acuto-, acut-, acuti-, acu-, -cusis; also, agu-

(Latin: sharp, to sharpen; point; needle, pin)

acute (uh KYOOT) (adjective), more acute, most acute
1. Having a sharp point: Angles of less than 90 degrees are called acute angles.
2. Extremely severe and sharp; as an “acute pain”: Sharon had an acute headache.

Henry is suffering from acute appendicitis.

3. Keenly perceptive or discerning, ingenious; mentally quick, shrewd: Einstein is said to have been a man of uncommonly acute intelligence.
4. Of great importance or consequence; crucial: The company had an acute lack of financial resources.
Keenly perceptive or discerning.
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acutely
1. Of senses and feelings: Keenly, delicately; sharply, poignantly.
2. Of the mental faculties: With ready or quick apprehension, with keen penetration, shrewdly.
3. Of things material: Sharply.
acuteness
1. Of things material: Sharpness of point or edge.
2. Of a disease or pain: Sharpness, keenness.
3. Of sounds: Shrillness, high pitch.
4. Of the senses or feelings: Keenness, quickness, sensitiveness.
acutiangle
Acute-angled.
acuticostal
Pertaining to or having projecting ribs.
acutifoliate
Sharp-leaved.
acutilingual (adjective)
Having a sharply pointed tongue or mouth; such as, certain bees.
acutilobate
Sharp-lobed.
acutish
Somewhat acute.
acutomancia, acutomanzia, acutomancy
A form of divination that uses pins or needles: Diviners use seven sharp objects which fall on a table and the patterns are read for acutomanzia which usually includes thirteen pins, or needles, that are used, ten of them are straight and three are bent.

During the processes of acutomanzias, the pins or needles are shaken and when they fall on a table covered with a light film of talcum-powder, their formations in the powder and their positions are studied for possible revelations about a person's future.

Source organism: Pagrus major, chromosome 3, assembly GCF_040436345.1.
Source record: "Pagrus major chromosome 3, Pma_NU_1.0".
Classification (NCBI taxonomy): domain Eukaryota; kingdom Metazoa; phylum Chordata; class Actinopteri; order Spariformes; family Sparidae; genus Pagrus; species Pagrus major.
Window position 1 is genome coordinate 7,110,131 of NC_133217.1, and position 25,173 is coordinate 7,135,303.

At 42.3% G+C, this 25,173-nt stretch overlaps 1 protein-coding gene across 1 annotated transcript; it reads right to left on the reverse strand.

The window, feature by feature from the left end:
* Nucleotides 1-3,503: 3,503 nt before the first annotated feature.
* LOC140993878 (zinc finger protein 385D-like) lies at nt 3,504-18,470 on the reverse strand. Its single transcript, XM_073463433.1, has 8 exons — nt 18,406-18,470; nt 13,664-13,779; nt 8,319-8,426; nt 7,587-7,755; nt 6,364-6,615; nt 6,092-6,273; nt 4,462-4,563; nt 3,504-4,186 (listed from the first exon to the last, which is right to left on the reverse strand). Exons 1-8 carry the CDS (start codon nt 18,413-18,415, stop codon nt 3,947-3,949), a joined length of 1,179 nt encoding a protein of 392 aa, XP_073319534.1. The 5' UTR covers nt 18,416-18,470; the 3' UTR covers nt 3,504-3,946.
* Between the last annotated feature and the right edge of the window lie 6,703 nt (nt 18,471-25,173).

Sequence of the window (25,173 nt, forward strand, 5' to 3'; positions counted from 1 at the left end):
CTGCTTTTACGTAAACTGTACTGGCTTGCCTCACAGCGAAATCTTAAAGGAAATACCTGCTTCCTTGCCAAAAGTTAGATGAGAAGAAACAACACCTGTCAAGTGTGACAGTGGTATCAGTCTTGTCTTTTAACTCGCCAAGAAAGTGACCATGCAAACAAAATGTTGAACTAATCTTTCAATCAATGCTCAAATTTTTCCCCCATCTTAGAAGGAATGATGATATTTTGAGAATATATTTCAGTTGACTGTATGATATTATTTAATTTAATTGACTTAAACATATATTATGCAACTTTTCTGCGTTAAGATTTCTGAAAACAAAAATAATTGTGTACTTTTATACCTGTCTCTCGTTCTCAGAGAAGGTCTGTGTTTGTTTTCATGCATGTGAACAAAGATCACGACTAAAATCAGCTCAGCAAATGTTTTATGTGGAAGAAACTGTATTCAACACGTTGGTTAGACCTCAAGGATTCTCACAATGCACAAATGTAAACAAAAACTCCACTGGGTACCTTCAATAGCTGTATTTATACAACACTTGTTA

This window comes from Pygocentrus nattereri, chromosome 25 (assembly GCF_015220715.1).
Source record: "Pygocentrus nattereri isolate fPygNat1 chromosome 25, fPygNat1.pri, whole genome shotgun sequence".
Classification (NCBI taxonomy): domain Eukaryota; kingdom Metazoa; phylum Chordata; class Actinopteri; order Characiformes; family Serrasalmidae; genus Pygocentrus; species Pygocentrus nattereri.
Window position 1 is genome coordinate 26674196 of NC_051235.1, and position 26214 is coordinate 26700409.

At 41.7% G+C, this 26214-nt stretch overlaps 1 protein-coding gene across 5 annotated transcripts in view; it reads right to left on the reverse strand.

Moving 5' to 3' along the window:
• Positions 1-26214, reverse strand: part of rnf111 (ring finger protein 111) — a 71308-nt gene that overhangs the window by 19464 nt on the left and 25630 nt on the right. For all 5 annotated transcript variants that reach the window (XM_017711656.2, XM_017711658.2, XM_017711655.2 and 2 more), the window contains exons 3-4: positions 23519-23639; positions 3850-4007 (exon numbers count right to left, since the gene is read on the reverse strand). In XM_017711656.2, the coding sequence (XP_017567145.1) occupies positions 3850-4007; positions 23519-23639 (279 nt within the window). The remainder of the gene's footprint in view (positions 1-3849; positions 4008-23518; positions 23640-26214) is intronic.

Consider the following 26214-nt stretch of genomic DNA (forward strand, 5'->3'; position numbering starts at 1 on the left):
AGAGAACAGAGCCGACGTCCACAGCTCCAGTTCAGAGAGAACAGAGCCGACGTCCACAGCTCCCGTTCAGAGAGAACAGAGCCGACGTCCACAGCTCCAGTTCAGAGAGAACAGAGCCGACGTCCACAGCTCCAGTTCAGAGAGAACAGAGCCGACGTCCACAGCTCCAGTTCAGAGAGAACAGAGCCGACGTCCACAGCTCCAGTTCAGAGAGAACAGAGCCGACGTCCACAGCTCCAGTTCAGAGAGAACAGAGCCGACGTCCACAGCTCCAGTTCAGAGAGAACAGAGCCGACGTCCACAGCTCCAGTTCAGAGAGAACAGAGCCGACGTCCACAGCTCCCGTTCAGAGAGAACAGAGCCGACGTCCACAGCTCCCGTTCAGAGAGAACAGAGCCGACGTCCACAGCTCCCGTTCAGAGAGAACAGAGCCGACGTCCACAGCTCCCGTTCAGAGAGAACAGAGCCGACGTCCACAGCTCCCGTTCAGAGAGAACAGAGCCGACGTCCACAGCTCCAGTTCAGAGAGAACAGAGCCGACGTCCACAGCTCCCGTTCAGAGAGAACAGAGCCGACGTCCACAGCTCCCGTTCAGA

ague
1. A fever; such as, from malaria; which is marked by paroxysms of chills, fever, and sweating recurring at regular intervals.
2. A fit of shivering, a chill; therefore, ague can refer to both chills and fevers.
3. Etymology: aigue entered English usage in the 14th century, having crossed the English channel from the Middle French aguë.

The word shares the same origin as acute. It comes from the Latin acutus, "sharp or pointed". A fievre aigue in French was a sharp, pointed, or acute fever.

aguelike
1. A replica of an intermittent fever, attended by alternate cold and hot fits.
2. A condition in which there is a cold fit or rigor of an intermittent fever; such as, a fever and ague.
aguish
1. Producing, resembling, or resulting from ague; an old word for illness in which a person has a fever, feels cold, and shivers.
2. Easily affected by or subject to fits of ague or a fit of shivering.
3. Shaking; quivering.
4. Chilly; somewhat cold or shivering; and so, having the qualities of an ague.
aguishly
1. A description of a febrile condition in which there are alternating periods of chills, fever, and sweating.

A feverish condition involving alternating hot, cold, and sweating stages; especially, as a symptom of malaria.
2. A reference to a condition whereby a person has chills or fits of shivering.

aguishness
Chilliness; the quality of being aguish.

Cross references of word families that are related directly, or indirectly, to: "sour, sharp": acerb-; aceto-; acid-; acies- (not "sour"); oxy-; pung- (not "sour").